The Wildest Place on Earth: Italian Gardens and the Invention of Wilderness

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Counterpoint, 2001 - Gardening - 194 pages
A journey to uncover the essence of wilderness, by one of this country's most original nature writers. In five previous books, John Hanson Mitchell has explored small local landscapes to ask the larger question of what it means to be living on earth in our time. In his newest exploration he sets out from the convoluted paths of a traditional hedge maze in his own garden to find, in the civilized and ordered gardens of Italy, the inspiration for the painters and conservationists who shaped an American concept of wilderness. While searching for wildness in today's crowded, smog-filled wilderness parks, however, he is pulled inward and toward home, back to what Thoreau called contact: an abiding, enduring, and daily connection with the world of nature. Throughout this quest are the observations, the wit and the aura of magic that have endeared knowing readers to the work of this natural historian.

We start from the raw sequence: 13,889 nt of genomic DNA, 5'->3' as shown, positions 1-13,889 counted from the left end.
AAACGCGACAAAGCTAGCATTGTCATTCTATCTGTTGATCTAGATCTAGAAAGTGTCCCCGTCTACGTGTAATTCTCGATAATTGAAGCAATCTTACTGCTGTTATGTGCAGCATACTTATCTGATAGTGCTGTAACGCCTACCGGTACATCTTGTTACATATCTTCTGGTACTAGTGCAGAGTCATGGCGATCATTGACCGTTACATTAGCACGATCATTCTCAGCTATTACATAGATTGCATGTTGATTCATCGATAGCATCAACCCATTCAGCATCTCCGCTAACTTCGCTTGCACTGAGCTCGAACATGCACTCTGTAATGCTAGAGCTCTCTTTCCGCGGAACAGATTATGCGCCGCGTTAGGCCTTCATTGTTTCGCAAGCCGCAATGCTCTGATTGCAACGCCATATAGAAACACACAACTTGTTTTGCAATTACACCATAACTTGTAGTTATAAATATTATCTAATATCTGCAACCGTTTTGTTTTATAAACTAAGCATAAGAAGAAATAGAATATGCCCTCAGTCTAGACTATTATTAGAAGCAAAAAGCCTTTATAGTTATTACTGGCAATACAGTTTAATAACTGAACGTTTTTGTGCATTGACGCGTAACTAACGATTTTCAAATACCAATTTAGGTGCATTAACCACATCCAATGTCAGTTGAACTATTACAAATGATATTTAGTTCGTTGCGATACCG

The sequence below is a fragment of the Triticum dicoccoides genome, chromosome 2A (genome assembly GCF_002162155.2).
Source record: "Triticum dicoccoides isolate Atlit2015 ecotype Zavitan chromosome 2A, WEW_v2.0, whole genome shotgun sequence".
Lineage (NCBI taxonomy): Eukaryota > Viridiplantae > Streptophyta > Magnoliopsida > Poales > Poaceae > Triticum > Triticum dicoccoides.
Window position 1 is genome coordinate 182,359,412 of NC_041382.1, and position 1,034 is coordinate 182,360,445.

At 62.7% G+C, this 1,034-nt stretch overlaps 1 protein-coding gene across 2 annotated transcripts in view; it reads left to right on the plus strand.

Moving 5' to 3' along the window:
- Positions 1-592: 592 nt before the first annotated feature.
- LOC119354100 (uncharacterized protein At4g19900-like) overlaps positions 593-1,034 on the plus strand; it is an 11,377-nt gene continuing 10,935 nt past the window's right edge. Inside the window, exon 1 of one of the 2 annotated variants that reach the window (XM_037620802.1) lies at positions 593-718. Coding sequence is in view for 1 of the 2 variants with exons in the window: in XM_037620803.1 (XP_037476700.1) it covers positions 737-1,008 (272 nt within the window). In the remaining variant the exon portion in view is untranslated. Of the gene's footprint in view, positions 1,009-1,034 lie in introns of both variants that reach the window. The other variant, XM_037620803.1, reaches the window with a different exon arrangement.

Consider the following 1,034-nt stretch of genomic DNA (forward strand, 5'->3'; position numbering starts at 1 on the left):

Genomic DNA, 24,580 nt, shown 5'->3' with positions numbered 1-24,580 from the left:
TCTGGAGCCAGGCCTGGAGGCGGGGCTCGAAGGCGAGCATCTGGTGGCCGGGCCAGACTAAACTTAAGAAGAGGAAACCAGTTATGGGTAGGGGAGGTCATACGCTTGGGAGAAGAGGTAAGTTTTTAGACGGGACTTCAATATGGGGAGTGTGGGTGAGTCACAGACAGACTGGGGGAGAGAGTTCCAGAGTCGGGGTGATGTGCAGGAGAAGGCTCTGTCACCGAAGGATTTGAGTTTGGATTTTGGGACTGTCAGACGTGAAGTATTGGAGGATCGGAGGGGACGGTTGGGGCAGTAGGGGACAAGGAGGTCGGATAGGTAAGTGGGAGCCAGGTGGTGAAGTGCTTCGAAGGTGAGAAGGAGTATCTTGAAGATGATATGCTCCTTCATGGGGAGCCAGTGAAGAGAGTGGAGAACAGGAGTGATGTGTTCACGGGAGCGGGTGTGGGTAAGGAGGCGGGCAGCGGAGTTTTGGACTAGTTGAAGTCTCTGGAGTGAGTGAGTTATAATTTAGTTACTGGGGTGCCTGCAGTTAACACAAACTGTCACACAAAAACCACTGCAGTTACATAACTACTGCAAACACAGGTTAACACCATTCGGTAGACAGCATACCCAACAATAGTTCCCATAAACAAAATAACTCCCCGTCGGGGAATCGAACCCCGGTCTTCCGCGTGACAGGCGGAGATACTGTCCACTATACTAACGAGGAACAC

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THE WILDEST PLACE ON EARTH: Italian Gardens and the Invention of Wilderness

User Review  - Kirkus

Rambling thoughts on the meaning of gardens, nature, and wildness.Mitchell (Trespassing, 1998, etc.) has carved out a niche as heir apparent to Henry David Thoreau, covering some of the same ... Read full review

LibraryThing Review

User Review  - jrbeach - LibraryThing

I should tag this a travel book, because even more the Mayle's Under the Tuscan Sun, this book made me want to get on a plane, and explore all of Italy. Read full review


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